The Corporation as Shareholder and the Market for its Own Securities
THE CORPORATION AS SHAREHOLDER AND THE MARKET FOR ITS OWN SECURITIES, Giappichelli: Turin, 2012
Posted: 21 Mar 2012
Date Written: March 19, 2012
This book discusses the implementation and execution of a company repurchasing its own shares, thus acting as a player in the market of its own securities while becoming a shareholder. The research’s starting point is the blatant contradiction between common business experience, suggesting that buy-back is a widespread and useful corporate practice, and recitals to EU Second Company Law Directive, highlighting that the legislation of the Member States must prohibit or at least restrict the ability of a company to repurchase its own shares, in order to protect other shareholders and creditors from the alleged risks to the subscribed capital, this being the creditors only protection. Recitals to the Italian Civil Code also stress potential risks for minority shareholders; a similar approach is shared by the EU legislation on Market Abuses, which is aimed at avoiding risks of insider trading and market manipulation by the issuer itself. Contradictions are also present within EU law, business practices and Italian law.
EU law requires the Member States to prohibit or at least restrict transactions on a company’s own shares, but it also permits broad exemptions without describing what higher interests should be taken into account when evaluating whether an exemption applies. An amendment to the EU Second Company Law Directive, passed in 2006, expands such exemptions, the result of which encourages companies to repurchase their own shares. On the one hand, EU Member States are now permitted to allow companies to potentially buy-back all of the issued shares — the once existing limit (i.e. companies could not redeem more than 10% of the overall outstanding shares) has now become a constraint to the Member States’ ability to impose quantitative restrictions. On the other hand, restrictions on financial assistance practices, due to the lack of confidence in such practices, have been loosened — provided that requirements for direct buy-backs are met, Member States may allow companies to provide loans or give warranties to attract the investment of third parties in the company’s shares. Contradictions also emerge from business experience. Corporate finance studies explain why corporations are interested in buy-backs. Distribution of excessive liquidity, as an alternative to dividends, is one of the main reasons corporations are interested in buy-backs. Furthermore, listed companies trade their own shares in an attempt to control market prices; in particular, a buy-back plan is generally announced to signalize an undervaluation of the shares. The same economic studies show, however, that market manipulation, either by the company itself or by its insiders or related parties, can cause serious risks to the company.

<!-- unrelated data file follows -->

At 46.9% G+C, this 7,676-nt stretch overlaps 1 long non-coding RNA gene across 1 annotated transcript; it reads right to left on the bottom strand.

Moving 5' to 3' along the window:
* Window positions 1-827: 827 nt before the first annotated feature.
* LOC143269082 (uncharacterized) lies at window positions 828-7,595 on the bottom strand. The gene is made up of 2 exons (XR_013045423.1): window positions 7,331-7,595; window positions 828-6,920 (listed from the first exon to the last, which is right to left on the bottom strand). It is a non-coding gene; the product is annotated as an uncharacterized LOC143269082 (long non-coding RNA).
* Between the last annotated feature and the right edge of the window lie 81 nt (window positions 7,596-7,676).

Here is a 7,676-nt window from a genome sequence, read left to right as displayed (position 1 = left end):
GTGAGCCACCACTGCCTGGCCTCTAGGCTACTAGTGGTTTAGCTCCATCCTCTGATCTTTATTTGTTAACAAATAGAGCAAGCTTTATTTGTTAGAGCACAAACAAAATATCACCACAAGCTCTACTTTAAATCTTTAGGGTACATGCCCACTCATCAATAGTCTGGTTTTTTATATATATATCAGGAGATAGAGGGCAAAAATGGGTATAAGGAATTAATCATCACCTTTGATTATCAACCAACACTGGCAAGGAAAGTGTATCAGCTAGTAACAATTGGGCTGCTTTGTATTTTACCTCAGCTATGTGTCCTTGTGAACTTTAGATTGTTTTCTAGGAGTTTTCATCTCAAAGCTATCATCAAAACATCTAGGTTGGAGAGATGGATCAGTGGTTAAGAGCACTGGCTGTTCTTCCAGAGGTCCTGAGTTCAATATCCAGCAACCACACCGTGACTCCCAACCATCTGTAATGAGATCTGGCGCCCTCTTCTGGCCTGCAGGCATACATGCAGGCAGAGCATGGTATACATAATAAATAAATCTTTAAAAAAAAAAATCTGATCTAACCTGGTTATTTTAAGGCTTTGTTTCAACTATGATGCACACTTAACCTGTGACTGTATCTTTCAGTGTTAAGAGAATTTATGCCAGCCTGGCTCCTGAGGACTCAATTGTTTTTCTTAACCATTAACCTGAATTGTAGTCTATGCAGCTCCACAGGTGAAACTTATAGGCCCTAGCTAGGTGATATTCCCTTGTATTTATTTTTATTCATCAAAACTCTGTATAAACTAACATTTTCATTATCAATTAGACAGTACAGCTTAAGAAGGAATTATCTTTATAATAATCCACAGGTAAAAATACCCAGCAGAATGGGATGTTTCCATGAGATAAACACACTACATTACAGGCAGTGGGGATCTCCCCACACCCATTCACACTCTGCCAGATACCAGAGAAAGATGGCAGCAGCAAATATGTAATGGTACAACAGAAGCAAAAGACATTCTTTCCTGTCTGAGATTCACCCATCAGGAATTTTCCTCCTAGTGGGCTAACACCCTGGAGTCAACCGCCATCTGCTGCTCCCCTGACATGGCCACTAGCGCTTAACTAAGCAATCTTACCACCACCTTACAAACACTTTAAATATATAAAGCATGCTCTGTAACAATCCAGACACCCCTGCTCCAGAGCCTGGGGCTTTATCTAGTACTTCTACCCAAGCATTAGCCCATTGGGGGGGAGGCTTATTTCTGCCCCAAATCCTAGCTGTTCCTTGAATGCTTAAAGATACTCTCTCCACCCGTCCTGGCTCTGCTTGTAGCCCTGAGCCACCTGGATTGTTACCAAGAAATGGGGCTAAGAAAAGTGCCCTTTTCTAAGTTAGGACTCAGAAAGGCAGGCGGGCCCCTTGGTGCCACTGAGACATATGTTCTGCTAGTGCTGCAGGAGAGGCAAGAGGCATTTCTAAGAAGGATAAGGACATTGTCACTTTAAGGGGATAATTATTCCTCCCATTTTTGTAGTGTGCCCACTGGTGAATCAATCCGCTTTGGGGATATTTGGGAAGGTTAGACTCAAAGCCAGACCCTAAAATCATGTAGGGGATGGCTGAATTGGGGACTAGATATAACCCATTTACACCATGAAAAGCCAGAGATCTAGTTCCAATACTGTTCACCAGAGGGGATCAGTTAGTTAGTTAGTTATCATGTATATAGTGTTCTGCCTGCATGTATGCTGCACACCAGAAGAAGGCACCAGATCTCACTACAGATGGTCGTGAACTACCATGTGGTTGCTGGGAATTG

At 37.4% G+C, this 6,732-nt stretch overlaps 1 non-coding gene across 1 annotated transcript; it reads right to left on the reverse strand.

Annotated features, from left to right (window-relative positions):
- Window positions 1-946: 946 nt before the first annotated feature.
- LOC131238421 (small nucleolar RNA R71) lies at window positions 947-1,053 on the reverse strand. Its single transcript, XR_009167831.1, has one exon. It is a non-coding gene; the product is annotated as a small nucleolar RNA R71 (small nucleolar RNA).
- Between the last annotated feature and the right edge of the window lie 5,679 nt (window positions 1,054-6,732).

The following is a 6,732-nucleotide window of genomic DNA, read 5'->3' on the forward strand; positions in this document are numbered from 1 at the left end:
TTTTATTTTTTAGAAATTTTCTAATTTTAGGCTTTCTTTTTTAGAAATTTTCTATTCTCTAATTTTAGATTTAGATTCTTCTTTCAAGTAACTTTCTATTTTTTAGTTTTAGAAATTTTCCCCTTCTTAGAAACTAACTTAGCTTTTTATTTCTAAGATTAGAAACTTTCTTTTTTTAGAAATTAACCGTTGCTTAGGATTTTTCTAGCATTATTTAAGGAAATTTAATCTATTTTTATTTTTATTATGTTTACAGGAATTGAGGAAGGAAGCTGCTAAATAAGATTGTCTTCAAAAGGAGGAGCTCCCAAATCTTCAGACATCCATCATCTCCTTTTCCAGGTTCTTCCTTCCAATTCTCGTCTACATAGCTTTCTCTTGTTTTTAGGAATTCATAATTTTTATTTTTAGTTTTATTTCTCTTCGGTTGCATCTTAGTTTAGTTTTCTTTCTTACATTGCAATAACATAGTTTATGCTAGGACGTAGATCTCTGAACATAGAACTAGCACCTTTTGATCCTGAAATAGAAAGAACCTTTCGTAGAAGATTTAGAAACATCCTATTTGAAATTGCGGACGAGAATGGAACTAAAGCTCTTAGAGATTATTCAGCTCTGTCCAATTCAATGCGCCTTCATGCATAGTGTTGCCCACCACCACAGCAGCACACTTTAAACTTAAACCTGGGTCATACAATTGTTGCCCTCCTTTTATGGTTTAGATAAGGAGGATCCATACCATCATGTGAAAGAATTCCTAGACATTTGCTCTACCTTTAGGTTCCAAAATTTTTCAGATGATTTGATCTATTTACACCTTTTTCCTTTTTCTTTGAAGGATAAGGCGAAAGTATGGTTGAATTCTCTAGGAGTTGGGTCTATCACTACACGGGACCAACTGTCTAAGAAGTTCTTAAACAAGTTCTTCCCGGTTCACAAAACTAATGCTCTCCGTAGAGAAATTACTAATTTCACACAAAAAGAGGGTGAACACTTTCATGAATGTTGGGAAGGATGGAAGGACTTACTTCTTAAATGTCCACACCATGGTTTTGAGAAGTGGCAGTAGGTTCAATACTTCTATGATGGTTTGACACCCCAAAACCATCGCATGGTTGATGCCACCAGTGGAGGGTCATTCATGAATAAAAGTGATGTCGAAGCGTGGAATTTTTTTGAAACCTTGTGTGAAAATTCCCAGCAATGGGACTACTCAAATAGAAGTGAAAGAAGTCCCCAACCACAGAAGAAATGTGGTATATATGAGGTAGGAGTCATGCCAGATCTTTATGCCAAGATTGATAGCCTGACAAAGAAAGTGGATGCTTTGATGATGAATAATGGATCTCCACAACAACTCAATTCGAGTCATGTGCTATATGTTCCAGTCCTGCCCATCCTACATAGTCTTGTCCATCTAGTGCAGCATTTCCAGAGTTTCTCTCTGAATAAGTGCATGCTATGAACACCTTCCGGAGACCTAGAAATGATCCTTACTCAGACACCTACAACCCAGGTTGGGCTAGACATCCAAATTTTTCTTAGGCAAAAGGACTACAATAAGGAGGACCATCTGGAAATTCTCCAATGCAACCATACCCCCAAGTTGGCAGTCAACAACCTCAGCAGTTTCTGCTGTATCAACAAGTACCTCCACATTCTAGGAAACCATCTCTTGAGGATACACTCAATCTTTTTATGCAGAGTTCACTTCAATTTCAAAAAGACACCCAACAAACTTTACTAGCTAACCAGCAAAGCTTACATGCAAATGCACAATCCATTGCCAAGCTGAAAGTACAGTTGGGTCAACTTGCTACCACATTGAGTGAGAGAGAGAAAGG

Lastly, contradictions exist in the Italian Civil Code. On the one hand, pursuant to the Italian Civil Code, the company repurchasing its own shares becomes a shareholder, and treasury shares may be maintained forever, hence affecting the company’s balance of powers. When a company repurchases its own shares, under Italian Law, voting rights are suspended — not elapsed — but all outstanding shares must be taken into account for determining all required quorums and majorities. It is unclear what interests this choice satisfies. On the other hand, close corporations are prohibited from any transaction on their own shares. In light of the new trend in the EU legislation, relaxing restraints on buy-backs, such absolute prohibition makes no clear sense. These and other contradictions addressed in this book, in the regulatory system and in the practical use of buy-backs, either by listed or non-listed companies will have to be resolved either by interpreters, Academia and the Courts, or by the law itself.
The remainder of this book focuses on various aspects of transactions on a company’s own shares, such as subscription, acquisition, trade and financial assistance, proposing solutions deemed to be adequate to the interests a buy-back satisfies. It also discuses the rules that apply when a company holds its own shares in treasury and the consequences of a company failing to meet the requirements for a particular transaction.
Analysis de-emphasizes the increasing, although basically unaware, favor for buy-backs. Buy-backs shall be favored only in case they are proved to be the only (or the best) tool granting a certain legitimate interest.
The final chapter attempts to provide answers to two major issues under Italian law, i.e. as to whether, as proposal for a new law to pass (de lege ferenda), the law shall permit buy-backs for close corporations and everlasting treasury shares in joint stock corporations.
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